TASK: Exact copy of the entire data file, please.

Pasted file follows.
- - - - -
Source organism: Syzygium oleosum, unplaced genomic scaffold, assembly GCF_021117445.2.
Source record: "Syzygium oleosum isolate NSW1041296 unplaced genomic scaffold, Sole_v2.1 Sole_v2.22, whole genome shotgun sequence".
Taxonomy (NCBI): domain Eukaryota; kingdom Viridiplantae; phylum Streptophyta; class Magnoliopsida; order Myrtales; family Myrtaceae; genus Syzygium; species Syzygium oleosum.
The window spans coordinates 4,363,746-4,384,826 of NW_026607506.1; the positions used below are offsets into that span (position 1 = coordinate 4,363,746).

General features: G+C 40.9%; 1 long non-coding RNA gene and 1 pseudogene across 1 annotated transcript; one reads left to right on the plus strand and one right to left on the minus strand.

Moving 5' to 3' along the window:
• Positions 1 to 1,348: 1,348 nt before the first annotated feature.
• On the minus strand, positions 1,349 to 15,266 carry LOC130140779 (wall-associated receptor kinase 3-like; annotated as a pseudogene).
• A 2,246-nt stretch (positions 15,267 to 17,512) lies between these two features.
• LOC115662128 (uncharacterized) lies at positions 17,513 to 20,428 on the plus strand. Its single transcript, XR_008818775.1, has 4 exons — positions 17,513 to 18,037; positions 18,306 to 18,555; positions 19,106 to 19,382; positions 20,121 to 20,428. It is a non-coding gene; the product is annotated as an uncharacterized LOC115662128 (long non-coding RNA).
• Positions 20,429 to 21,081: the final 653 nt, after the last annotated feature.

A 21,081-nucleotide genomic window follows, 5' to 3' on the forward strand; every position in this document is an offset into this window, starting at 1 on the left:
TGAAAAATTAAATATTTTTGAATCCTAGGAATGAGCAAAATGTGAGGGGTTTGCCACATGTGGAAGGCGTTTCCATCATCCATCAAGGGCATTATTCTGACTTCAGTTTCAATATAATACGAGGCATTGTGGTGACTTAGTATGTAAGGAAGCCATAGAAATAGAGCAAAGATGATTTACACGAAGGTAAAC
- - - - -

Source organism: Syzygium oleosum, unplaced genomic scaffold, assembly GCF_021117445.2.
Source record: "Syzygium oleosum isolate NSW1041296 unplaced genomic scaffold, Sole_v2.1 Sole_v2.22, whole genome shotgun sequence".
Taxonomy (NCBI): domain Eukaryota; kingdom Viridiplantae; phylum Streptophyta; class Magnoliopsida; order Myrtales; family Myrtaceae; genus Syzygium; species Syzygium oleosum.
The window spans coordinates 4,363,746-4,384,826 of NW_026607506.1; the positions used below are offsets into that span (position 1 = coordinate 4,363,746).

General features: G+C 40.9%; 1 long non-coding RNA gene and 1 pseudogene across 1 annotated transcript; one reads left to right on the plus strand and one right to left on the minus strand.

Moving 5' to 3' along the window:
• Positions 1 to 1,348: 1,348 nt before the first annotated feature.
• On the minus strand, positions 1,349 to 15,266 carry LOC130140779 (wall-associated receptor kinase 3-like; annotated as a pseudogene).
• A 2,246-nt stretch (positions 15,267 to 17,512) lies between these two features.
• LOC115662128 (uncharacterized) lies at positions 17,513 to 20,428 on the plus strand. Its single transcript, XR_008818775.1, has 4 exons — positions 17,513 to 18,037; positions 18,306 to 18,555; positions 19,106 to 19,382; positions 20,121 to 20,428. It is a non-coding gene; the product is annotated as an uncharacterized LOC115662128 (long non-coding RNA).
• Positions 20,429 to 21,081: the final 653 nt, after the last annotated feature.

A 21,081-nucleotide genomic window follows, 5' to 3' on the forward strand; every position in this document is an offset into this window, starting at 1 on the left:
TGAAAAATTAAATATTTTTGAATCCTAGGAATGAGCAAAATGTGAGGGGTTTGCCACATGTGGAAGGCGTTTCCATCATCCATCAAGGGCATTATTCTGACTTCAGTTTCAATATAATACGAGGCATTGTGGTGACTTAGTATGTAAGGAAGCCATAGAAATAGAGCAAAGATGATTTACACGAAGGTAAAC